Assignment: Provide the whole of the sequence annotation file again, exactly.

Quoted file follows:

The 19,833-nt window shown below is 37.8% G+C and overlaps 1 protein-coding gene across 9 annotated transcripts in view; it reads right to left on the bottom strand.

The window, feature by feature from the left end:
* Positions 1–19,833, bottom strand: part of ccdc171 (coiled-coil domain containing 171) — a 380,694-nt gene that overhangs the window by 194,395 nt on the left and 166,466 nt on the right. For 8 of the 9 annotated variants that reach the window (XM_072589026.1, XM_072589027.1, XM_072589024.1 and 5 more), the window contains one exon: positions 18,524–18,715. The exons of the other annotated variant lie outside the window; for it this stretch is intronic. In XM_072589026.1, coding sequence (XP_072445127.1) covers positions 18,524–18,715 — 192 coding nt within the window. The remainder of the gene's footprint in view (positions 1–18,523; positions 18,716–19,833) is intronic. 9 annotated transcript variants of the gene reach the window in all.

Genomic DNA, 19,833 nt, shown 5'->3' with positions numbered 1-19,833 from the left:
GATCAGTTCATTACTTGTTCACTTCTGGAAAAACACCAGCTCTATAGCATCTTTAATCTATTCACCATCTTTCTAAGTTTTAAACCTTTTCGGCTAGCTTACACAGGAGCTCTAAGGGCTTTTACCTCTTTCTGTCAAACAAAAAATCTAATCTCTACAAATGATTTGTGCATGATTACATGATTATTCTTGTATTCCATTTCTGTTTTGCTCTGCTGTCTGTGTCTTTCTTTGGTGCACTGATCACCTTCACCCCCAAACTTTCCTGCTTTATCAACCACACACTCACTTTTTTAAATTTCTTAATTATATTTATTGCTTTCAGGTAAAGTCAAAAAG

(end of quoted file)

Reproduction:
The 19,833-nt window shown below is 37.8% G+C and overlaps 1 protein-coding gene across 9 annotated transcripts in view; it reads right to left on the bottom strand.

The window, feature by feature from the left end:
* Positions 1–19,833, bottom strand: part of ccdc171 (coiled-coil domain containing 171) — a 380,694-nt gene that overhangs the window by 194,395 nt on the left and 166,466 nt on the right. For 8 of the 9 annotated variants that reach the window (XM_072589026.1, XM_072589027.1, XM_072589024.1 and 5 more), the window contains one exon: positions 18,524–18,715. The exons of the other annotated variant lie outside the window; for it this stretch is intronic. In XM_072589026.1, coding sequence (XP_072445127.1) covers positions 18,524–18,715 — 192 coding nt within the window. The remainder of the gene's footprint in view (positions 1–18,523; positions 18,716–19,833) is intronic. 9 annotated transcript variants of the gene reach the window in all.

Genomic DNA, 19,833 nt, shown 5'->3' with positions numbered 1-19,833 from the left:
GATCAGTTCATTACTTGTTCACTTCTGGAAAAACACCAGCTCTATAGCATCTTTAATCTATTCACCATCTTTCTAAGTTTTAAACCTTTTCGGCTAGCTTACACAGGAGCTCTAAGGGCTTTTACCTCTTTCTGTCAAACAAAAAATCTAATCTCTACAAATGATTTGTGCATGATTACATGATTATTCTTGTATTCCATTTCTGTTTTGCTCTGCTGTCTGTGTCTTTCTTTGGTGCACTGATCACCTTCACCCCCAAACTTTCCTGCTTTATCAACCACACACTCACTTTTTTAAATTTCTTAATTATATTTATTGCTTTCAGGTAAAGTCAAAAAG